Copyright © October 2004, The American College of Obstetricians and Gynecologists, 409 12th Street, SW, Washington, DC 20024-2188
ACOG Issues State-of-the-Art Guide to Hormone Therapy

Experts Expand Prior Post-WHI Advice on Estrogen

Herbal Remedies Don't Relieve Hot Flashes;
Too Soon to Know if Testosterone Enhances Libido


Washington, DC -- The American College of Obstetricians and Gynecologists (ACOG) today announced the most comprehensive, evidence-based clinical recommendations to date on hormone therapy (HT). ACOG's Hormone Therapy report, written by a task force of 21 national experts, "is an exhaustive, one-stop guide for doctors and their menopausal patients reviewing the risks, benefits, and continuing questions about hormone therapy," says ACOG President Vivian M. Dickerson, MD.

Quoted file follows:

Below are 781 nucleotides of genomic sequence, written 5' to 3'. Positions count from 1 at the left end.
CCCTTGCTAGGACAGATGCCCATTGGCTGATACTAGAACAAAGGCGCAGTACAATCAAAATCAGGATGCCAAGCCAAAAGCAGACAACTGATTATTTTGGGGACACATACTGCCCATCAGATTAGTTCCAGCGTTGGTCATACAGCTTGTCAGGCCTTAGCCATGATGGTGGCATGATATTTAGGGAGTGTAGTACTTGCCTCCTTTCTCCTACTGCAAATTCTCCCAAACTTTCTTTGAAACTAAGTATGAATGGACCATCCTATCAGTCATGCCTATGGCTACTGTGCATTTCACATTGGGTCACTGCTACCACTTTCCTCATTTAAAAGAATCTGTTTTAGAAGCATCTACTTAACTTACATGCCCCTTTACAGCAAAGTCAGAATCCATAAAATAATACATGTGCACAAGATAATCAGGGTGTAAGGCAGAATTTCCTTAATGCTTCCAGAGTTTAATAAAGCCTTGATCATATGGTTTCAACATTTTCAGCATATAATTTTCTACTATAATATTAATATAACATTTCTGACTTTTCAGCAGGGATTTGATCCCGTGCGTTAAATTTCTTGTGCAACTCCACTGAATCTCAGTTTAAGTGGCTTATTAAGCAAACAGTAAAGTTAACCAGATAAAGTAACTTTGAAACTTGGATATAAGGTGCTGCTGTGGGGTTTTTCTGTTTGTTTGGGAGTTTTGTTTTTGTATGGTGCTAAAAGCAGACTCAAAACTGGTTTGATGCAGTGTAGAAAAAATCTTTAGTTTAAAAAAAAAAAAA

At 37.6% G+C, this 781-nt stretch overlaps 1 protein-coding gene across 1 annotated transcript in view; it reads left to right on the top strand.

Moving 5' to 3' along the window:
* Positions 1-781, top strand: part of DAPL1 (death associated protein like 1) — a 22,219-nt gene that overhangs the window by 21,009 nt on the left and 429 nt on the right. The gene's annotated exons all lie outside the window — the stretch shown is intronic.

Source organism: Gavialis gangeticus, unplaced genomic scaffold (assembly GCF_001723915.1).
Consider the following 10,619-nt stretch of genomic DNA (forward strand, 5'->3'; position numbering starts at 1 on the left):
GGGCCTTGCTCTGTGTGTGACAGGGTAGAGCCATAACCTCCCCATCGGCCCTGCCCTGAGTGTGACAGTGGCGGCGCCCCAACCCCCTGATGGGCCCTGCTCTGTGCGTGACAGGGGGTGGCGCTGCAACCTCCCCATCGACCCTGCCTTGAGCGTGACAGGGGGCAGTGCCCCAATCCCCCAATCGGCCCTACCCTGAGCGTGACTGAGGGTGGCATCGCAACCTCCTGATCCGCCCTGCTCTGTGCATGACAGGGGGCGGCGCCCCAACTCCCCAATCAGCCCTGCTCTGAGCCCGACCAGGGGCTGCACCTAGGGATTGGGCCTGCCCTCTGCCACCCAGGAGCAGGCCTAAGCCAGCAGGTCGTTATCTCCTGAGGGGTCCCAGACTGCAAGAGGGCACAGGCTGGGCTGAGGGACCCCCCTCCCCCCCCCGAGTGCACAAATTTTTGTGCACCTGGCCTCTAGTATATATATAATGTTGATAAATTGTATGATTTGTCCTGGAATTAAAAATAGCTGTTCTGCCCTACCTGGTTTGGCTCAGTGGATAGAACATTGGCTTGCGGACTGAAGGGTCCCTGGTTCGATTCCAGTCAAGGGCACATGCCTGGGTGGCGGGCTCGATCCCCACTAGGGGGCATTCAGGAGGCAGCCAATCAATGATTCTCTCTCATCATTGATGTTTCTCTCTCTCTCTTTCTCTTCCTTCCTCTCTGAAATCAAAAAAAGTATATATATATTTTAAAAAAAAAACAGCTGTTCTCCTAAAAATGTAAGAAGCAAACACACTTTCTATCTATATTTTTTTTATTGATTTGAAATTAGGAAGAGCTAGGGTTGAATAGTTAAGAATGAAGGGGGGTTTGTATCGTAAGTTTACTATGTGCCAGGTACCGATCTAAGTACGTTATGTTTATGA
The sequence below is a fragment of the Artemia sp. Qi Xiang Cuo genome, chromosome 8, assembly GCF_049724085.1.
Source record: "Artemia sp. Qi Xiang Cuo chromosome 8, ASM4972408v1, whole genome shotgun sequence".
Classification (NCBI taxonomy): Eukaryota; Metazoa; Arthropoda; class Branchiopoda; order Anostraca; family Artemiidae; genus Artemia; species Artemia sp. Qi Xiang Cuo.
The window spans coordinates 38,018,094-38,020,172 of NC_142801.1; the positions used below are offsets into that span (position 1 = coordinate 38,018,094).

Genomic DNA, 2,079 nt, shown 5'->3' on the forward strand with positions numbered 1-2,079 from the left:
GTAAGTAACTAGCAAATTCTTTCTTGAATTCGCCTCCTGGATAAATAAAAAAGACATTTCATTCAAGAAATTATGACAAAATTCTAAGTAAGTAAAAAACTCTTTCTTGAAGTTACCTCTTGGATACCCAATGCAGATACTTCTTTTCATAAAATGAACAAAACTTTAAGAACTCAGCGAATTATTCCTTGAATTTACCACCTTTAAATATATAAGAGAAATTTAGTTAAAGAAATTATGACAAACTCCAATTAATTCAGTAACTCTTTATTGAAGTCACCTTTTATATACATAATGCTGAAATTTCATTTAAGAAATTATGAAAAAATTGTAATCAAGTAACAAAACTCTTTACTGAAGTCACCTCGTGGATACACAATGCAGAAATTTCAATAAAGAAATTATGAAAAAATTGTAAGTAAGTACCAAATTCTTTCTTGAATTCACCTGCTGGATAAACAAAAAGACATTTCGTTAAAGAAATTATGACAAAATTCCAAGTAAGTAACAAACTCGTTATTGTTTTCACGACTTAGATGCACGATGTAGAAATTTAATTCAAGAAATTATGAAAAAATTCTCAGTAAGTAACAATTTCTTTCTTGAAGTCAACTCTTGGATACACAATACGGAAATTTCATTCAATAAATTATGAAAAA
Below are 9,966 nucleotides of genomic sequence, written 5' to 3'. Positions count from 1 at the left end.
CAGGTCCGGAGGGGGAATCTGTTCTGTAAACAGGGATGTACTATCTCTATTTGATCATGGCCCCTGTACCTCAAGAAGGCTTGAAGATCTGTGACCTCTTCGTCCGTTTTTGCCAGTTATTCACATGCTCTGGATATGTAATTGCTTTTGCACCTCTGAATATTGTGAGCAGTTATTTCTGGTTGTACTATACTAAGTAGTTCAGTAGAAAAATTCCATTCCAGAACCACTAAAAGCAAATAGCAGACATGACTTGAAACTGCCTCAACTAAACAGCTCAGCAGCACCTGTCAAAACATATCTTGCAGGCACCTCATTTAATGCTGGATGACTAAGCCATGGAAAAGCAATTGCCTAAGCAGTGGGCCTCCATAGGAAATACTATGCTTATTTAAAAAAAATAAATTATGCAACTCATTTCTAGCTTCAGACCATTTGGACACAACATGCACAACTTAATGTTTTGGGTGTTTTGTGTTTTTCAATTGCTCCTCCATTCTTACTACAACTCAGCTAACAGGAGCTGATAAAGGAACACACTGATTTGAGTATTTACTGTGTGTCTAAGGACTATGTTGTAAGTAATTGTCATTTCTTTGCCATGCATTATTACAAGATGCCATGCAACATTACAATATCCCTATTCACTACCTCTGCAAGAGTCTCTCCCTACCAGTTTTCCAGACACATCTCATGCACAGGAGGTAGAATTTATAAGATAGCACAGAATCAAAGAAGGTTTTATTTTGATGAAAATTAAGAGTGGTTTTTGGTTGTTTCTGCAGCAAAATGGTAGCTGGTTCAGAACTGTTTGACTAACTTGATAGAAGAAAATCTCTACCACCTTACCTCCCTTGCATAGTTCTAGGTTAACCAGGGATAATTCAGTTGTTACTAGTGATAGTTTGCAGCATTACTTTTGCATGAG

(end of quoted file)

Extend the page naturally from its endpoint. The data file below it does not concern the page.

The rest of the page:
In addition to reaffirming most of the recommendations it issued after the landmark 2002 Women's Health Initiative study -- e.g., that combined HT (estrogen plus progestin) is effective treatment for menopausal symptoms but should not be taken to prevent certain diseases -- ACOG tempers some of its earlier advice regarding the length of time and reasons women might take hormone therapy. ACOG's encyclopedic report also "catalogues what medical science knows so far about the effect of reproductive hormones on everything from sex life to mental health, cancer to weight gain," adds Isaac Schiff, MD, chair of the ACOG Task Force on Hormone Therapy.

Among the findings released today in a special supplement to the October issue of ACOG's Obstetrics & Gynecology journal: